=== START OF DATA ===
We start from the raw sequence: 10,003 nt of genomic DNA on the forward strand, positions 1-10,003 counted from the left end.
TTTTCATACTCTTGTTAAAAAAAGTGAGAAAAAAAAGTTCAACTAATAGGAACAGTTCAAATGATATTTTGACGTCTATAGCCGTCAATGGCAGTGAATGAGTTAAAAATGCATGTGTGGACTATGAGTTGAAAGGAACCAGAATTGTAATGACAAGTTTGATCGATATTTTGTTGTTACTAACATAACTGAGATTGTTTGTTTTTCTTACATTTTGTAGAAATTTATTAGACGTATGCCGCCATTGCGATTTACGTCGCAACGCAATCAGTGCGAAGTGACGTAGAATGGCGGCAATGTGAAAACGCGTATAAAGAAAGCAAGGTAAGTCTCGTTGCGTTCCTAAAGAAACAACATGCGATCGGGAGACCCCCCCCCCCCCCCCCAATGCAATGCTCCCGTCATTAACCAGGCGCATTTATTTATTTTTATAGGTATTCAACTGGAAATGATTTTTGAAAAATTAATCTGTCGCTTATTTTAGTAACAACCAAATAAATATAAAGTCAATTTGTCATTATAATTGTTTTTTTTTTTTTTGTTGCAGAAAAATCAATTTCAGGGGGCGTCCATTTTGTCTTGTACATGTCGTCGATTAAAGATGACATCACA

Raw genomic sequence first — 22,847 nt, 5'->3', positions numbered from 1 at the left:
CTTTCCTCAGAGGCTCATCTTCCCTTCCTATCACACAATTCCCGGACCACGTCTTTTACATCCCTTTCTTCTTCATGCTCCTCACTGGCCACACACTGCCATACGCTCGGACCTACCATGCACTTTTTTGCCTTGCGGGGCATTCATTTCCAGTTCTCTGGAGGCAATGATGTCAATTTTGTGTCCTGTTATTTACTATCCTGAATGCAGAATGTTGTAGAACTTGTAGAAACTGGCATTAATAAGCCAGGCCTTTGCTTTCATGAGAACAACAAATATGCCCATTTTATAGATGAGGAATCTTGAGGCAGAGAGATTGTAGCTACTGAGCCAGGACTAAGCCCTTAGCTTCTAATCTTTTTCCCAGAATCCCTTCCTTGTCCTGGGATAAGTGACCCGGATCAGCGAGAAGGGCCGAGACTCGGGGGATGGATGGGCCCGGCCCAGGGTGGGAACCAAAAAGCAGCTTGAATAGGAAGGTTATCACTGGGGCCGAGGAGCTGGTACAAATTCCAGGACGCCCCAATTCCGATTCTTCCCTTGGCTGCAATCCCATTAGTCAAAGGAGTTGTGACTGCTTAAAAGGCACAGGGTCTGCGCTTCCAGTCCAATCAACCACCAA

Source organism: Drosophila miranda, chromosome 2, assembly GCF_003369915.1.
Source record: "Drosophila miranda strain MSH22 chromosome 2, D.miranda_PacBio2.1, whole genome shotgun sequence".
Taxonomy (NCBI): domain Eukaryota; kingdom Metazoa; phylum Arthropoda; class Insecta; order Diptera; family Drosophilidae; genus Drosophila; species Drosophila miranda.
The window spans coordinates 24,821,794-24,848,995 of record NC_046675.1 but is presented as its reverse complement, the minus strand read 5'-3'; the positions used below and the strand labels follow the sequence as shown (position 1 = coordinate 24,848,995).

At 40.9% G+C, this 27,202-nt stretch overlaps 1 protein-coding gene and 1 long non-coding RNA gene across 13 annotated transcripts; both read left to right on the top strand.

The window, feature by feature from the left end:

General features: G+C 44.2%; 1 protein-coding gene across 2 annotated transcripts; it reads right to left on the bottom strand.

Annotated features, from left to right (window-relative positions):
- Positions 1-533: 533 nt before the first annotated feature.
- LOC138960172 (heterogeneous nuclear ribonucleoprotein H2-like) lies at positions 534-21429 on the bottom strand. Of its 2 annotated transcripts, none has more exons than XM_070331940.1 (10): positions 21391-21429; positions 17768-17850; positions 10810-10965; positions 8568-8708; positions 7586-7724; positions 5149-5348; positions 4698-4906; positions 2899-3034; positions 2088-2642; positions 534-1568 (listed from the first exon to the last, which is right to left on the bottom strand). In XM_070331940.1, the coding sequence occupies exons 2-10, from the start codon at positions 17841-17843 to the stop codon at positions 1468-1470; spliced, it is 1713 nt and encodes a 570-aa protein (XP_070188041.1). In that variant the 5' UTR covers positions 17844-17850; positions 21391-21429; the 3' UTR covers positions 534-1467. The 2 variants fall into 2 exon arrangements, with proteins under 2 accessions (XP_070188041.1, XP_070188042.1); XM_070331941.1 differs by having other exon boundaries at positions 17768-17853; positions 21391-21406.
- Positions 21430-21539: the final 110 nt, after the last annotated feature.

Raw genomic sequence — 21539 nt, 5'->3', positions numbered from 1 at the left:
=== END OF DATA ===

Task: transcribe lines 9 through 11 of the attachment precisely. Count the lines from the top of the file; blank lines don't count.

At 40.9% G+C, this 27,202-nt stretch overlaps 1 protein-coding gene and 1 long non-coding RNA gene across 13 annotated transcripts; both read left to right on the top strand.

The window, feature by feature from the left end:

General features: G+C 44.2%; 1 protein-coding gene across 2 annotated transcripts; it reads right to left on the bottom strand.